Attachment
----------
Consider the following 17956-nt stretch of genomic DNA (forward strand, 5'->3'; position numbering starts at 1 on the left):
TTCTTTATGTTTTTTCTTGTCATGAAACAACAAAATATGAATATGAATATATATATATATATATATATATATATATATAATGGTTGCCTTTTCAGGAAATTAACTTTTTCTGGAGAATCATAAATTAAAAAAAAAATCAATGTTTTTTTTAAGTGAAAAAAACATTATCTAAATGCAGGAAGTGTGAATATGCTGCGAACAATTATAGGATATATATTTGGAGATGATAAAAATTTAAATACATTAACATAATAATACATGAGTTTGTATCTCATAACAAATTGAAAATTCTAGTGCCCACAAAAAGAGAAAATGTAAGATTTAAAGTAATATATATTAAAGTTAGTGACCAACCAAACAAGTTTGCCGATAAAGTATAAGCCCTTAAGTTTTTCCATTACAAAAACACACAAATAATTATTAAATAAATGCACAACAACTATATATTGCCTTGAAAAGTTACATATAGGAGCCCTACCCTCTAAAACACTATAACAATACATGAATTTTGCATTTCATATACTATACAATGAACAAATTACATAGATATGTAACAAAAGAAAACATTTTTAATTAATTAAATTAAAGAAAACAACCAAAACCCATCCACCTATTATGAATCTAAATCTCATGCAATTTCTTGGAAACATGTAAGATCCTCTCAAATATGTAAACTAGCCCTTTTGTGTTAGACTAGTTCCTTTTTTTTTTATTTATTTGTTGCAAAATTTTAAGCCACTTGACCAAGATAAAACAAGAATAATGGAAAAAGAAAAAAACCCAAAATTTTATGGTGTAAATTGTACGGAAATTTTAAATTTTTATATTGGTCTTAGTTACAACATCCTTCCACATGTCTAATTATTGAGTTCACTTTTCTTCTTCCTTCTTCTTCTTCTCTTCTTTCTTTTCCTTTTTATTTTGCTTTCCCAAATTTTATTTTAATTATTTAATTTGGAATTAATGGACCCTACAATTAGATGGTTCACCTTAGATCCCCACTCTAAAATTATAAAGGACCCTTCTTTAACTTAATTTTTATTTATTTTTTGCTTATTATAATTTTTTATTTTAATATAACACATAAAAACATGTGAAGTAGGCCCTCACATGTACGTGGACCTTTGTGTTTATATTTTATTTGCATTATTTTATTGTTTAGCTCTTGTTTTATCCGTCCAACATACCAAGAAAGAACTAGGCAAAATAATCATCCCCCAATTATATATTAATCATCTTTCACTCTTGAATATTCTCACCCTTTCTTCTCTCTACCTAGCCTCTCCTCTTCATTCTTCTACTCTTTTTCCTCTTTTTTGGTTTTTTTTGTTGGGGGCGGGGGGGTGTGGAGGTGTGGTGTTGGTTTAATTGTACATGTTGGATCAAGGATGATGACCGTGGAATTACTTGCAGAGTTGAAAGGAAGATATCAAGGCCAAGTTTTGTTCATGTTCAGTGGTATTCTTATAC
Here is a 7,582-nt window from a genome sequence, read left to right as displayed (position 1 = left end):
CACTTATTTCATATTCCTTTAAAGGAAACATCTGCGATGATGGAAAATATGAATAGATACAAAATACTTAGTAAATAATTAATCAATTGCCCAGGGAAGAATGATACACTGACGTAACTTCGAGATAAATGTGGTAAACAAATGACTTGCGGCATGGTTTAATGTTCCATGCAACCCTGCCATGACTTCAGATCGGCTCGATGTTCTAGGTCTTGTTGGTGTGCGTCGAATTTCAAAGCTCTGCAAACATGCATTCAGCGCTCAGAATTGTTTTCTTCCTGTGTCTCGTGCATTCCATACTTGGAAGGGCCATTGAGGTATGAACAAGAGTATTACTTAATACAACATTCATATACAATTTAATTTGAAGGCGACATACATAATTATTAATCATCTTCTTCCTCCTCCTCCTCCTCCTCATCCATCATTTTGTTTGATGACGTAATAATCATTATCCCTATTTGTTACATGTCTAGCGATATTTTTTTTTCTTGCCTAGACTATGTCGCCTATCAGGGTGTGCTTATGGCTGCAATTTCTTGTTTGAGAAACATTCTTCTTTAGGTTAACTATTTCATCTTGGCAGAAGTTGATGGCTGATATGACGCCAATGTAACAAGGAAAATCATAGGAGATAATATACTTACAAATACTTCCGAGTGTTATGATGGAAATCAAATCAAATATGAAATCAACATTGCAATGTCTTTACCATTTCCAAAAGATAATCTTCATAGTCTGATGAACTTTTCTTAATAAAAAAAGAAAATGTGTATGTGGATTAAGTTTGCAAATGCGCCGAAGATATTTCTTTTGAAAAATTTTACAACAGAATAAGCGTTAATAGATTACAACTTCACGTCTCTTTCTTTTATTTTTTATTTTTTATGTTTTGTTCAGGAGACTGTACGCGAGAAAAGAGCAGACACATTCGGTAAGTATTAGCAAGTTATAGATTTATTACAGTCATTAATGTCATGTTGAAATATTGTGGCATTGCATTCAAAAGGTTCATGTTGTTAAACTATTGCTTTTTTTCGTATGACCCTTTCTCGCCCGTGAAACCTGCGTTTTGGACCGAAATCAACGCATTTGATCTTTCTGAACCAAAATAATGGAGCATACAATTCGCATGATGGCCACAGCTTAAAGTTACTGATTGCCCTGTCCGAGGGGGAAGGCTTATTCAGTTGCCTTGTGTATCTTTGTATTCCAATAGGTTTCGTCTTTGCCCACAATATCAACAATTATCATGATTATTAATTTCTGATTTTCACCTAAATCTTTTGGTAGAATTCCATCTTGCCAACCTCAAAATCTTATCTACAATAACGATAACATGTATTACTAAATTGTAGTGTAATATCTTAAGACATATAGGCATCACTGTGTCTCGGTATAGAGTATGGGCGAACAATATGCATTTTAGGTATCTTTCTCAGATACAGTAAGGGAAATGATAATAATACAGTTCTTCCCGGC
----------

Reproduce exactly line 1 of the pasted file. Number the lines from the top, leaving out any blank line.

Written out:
Consider the following 17956-nt stretch of genomic DNA (forward strand, 5'->3'; position numbering starts at 1 on the left):